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SBIR Phase 1: Novel biopreservatives to improve the shelf life of dairy products

Award Information
Agency: Environmental Protection Agency
Branch: N/A
Contract: 68HERC22C0018
Agency Tracking Number: B214A-0006
Amount: $99,309.00
Phase: Phase I
Program: SBIR
Solicitation Topic Code: 4A
Solicitation Number: 68HERC21R0144
Solicitation Year: 2022
Award Year: 2022
Award Start Date (Proposal Award Date): 2021-12-01
Award End Date (Contract End Date): 2022-05-31
Small Business Information
19 Morris Ave, Building 128
Brooklyn, NY 11205-1095
United States
DUNS: 117076040
HUBZone Owned: No
Woman Owned: No
Socially and Economically Disadvantaged: No
Principal Investigator
 Ravi Sheth
 Chief Science Officer
 (513) 470-5728
Business Contact
 Hannell Fares
Title: Director of Strategy and Operations
Phone: (925) 216-0447
Research Institution

Specific Need for the Technology: This research enables development of a new microbial culture that will produce the world’s first natural microbial bioprotectant product. Retail/consumer/service sees losses (spoilage) of >$162 billion/year, or ~30% of all food, of which around ~20% is dairy6. Chemical preservatives are a principal approach to mitigating spoilage, however because of evolving consumer preferences and regulatory concerns, many are being phased out. There is a need for new natural preservatives (e.g., bioprotectives) which use a variety of mechanisms to reduce spoilage. What the technology would do to meet that need: Our research will utilize our novel platform to develop next-generation natural bioprotectives able to meaningfully decrease food waste by significantly increasing (targeting 25+%) shelf life of consumer foods. This research will be a proof of concept for understanding the capabilities of microbial solutions to act as superior bioprotectant solutions. Technical Feasibility: Feasibility is high. By utilizing our proprietary platform, we are significantly de-risking our research. Together with commercial partners, we have validated our platform on product lines in the fermented beverage space, improvement of organoleptic properties in plant-based proteins and seltzer waters, low alcohol wines, probiotics with superior PH resistance for ingestion, and companion pet food projects in dental health. Commercial application(s): Beyond cottage cheese and even dairy at large, we believe we can apply our same platform technology to developing solutions in the other top loss categories as well, which includes fresh fruits and vegetables (19.6% of all spoiled food); meat, poultry, and fish (8.5% of all spoiled food); and processed fruit and vegetables (8.6% of all spoiled food)6. End users: The end users are cottage cheese manufacturers. Our customers, the manufacturers, would purchase satchels of our novel bioprotectant from us that they use seamlessly in their established cottage cheese manufacturing and processing steps. The benefit of extended shelf stability we provide to our food manufacturing customers is then passed on to the end consumer in the form of longer consumption windows and decreased spoilage, thus leading to decreased food waste. Size of the potential market: Global dairy market is ~$771 billion with a growth of ~5%19. Our initial sales target will be U.S. cottage cheese market, which is ~$1.1 billion18. Assuming modest market penetration, and applying our existing customer validated pricing model, we predict initial yearly revenue of ~$1.7 million, with opportunity for rapid growth to $10s of millions over the next 3-5 years in the U.S. (higher potential globally). Performance compared to current technologies and potential for environmental benefits: Success is demonstrating a novel bioprotection agent that demonstrates 25% improvement on state-of-the-art products (e.g. HOLDBAC, FreshQ) in challenge assays with common spoilage organisms, cottage cheese, through a Superculture fermentate. Bioprotection solutions can significantly improve shelf life of clean label and natural products, resulting in significant food waste reduction. From a manufacturing and energy perspective, microbial bioprotectants can outperform current state-of-the-art techniques such as irradiation and chemical additives (long environmental half-lives) or pasteurization and freezing (energy intensive)3,4.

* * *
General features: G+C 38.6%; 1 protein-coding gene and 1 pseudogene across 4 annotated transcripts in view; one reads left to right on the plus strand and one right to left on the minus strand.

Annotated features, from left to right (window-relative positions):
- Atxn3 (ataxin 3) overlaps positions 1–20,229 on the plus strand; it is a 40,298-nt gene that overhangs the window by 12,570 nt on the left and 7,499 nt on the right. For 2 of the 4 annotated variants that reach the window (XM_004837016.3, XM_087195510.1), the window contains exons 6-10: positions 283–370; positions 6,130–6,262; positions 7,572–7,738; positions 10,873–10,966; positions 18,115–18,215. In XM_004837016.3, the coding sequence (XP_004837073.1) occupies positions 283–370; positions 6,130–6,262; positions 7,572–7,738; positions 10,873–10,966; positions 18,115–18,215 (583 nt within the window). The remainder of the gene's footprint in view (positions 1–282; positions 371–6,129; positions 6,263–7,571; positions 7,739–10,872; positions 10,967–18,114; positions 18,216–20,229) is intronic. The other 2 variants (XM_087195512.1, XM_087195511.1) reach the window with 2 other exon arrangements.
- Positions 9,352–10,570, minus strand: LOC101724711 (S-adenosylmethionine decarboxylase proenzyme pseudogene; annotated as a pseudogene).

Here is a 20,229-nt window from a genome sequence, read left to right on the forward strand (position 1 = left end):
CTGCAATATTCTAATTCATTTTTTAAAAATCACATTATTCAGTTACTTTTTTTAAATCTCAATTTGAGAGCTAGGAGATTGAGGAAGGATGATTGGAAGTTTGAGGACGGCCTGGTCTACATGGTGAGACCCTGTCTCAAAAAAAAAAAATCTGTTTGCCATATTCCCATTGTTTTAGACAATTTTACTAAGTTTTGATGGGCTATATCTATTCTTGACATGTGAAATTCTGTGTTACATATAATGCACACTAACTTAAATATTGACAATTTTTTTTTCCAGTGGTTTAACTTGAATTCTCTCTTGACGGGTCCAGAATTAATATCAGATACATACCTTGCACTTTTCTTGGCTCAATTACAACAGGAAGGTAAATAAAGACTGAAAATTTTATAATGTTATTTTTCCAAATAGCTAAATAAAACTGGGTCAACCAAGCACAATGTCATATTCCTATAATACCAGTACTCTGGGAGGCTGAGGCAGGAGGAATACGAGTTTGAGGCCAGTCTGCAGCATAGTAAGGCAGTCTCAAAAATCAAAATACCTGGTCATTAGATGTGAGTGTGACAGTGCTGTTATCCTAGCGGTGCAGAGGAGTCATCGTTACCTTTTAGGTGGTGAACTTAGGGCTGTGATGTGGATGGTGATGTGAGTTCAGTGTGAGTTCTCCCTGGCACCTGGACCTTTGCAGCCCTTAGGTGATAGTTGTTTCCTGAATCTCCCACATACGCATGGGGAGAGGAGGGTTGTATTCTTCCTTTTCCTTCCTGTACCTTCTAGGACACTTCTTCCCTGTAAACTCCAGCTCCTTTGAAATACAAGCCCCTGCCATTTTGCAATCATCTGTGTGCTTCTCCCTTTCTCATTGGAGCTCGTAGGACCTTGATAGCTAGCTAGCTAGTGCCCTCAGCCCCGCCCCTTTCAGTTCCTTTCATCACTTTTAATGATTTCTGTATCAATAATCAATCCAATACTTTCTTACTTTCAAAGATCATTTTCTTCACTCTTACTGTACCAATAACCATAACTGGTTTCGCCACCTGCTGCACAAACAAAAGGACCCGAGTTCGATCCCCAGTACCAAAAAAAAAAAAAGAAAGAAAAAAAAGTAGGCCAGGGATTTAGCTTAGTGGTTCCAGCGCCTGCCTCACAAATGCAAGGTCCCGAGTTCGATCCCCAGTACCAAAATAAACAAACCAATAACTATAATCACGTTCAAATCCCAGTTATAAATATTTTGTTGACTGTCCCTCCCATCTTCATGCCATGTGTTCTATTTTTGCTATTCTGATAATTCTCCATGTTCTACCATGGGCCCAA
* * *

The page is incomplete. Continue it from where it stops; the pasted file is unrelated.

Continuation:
* Information listed above is at the time of submission. *

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